FIFA is conducting racism risk assessments for all 2022 World Cup qualifiers and sending observers to matches where there is a high prospect of discriminatory incidents.
FIFA secretary-general Fatma Samoura has written to member associations saying there is a particular onus on countries playing host to matches to clamp down on discrimination on the road to the Qatar World Cup.
The letter follows particular scrutiny in Europe over players being subject to racist abuse by fans and referees not always following procedures by stopping games.
In a traffic-signal coding system, Samoura told national associations when there is “a high probability of discriminatory incidents,” the game will be given a red classification and observers sent to the stadium.
For games with a yellow or medium risk, Samoura said FIFA will “continue to assess the temporary dynamics” of the situation to see if observers are in fact warranted.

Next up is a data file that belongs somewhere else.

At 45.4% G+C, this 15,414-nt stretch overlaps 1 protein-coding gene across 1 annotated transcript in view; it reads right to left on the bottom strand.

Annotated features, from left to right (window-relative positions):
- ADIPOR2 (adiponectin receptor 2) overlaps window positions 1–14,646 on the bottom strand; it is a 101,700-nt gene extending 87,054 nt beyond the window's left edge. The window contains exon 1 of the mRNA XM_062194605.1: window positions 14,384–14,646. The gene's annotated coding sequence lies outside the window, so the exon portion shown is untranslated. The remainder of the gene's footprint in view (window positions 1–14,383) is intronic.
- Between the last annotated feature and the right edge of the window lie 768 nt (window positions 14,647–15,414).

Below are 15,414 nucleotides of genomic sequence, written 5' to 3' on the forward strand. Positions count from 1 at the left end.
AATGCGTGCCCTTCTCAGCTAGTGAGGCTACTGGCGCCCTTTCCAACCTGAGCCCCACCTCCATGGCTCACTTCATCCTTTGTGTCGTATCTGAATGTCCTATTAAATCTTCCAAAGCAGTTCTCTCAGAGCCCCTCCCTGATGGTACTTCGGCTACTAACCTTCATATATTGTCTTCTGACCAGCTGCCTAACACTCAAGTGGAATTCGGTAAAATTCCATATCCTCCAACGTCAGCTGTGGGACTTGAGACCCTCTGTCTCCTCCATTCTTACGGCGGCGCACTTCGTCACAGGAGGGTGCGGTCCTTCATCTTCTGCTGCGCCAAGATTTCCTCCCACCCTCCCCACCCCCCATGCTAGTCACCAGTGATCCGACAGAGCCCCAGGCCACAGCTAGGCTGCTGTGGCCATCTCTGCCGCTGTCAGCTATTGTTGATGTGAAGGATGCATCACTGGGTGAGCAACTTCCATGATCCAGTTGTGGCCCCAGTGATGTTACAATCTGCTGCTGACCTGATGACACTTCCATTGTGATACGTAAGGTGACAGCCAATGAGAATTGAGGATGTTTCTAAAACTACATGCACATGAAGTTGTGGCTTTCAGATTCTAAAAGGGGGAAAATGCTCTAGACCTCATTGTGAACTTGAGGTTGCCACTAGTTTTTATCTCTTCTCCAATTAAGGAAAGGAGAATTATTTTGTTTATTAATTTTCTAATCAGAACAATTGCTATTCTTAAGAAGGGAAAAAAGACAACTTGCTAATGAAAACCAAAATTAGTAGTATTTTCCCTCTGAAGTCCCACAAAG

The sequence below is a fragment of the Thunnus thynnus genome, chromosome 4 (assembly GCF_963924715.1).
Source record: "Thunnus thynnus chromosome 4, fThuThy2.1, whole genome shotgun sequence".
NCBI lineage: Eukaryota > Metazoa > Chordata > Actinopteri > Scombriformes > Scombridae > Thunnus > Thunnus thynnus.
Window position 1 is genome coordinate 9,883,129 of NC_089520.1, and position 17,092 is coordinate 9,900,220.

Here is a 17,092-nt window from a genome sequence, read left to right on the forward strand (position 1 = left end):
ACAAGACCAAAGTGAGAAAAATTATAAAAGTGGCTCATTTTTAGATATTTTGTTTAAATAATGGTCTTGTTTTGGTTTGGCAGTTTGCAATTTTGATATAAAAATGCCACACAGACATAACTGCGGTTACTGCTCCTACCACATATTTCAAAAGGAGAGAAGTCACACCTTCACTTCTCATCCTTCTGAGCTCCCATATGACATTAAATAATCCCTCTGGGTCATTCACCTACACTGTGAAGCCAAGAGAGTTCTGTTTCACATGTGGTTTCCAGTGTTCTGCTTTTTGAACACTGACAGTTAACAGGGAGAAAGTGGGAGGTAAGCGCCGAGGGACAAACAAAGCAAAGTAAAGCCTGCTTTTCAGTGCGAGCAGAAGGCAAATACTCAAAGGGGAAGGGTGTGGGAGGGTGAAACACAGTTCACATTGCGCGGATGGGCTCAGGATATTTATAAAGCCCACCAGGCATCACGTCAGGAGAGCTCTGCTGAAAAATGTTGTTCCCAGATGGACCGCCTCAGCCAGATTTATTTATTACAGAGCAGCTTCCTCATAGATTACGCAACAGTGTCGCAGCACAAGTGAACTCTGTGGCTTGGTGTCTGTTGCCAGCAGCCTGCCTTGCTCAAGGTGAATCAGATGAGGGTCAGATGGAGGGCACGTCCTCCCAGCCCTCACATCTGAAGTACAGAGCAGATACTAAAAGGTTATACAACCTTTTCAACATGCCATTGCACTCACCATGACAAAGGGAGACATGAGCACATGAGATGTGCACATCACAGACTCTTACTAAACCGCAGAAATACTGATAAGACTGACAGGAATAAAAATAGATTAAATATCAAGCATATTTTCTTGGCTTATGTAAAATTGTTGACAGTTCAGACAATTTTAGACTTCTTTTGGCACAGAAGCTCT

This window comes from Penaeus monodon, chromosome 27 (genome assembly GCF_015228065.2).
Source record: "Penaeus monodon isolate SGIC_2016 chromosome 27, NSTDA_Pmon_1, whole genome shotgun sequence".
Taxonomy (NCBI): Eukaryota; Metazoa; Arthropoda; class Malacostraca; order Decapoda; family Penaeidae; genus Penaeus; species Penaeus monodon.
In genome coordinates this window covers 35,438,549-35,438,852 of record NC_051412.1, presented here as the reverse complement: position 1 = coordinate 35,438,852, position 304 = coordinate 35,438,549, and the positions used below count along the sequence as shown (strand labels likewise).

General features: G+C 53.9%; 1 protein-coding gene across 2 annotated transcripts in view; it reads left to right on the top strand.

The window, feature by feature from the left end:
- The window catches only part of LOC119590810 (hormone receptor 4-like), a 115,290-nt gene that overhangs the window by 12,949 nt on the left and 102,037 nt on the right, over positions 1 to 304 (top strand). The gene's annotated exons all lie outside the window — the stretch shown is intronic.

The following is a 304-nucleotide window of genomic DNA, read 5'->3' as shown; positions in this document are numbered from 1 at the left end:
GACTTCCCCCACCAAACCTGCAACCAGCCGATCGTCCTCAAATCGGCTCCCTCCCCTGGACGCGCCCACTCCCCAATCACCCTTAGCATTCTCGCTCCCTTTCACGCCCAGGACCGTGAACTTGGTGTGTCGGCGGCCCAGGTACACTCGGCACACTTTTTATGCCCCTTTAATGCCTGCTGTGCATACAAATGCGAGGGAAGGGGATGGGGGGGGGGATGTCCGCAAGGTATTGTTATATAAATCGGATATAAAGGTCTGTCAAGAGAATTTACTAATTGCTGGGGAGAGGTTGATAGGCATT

Central to the risk assessment is analyzing whether there is a history of discriminatory incidents or violence involving the teams or countries in general, including religious tensions.
Criteria outlined by FIFA include exploring “known far-right and other xenophobic groups, including their football-related activities and supporter links” and the “current geopolitical crises in the countries of the participating teams/associations and in their region that could affect spectators’ attitudes.”
FIFA will also look at whether fans have a “tendency to commit acts of homophobia or overt sexist abuse based on traditional chants or previous history.”
FIFA works with the Fare network, an organization set up to counter to counter discrimination in soccer, to find anti-discrimination match observers.
According to FIFA, observers are required to “understand the language including idiosyncrasies of the country/team they are appointed to observe; know the symbols and codes used in the country/local environment/fan culture; know the fan culture of the country/team/local environment; have an understanding of any wider social and (geo-)political issues at play.”
Samoura has reminded associations that referees should implement a three-step procedure, which allows them to stop a game, suspend a game and ultimately abandon a game if discriminatory behaviour persists.
The letter was sent out three years after FIFA disbanded its anti-racism task, saying it had “completely fulfilled its temporary mission."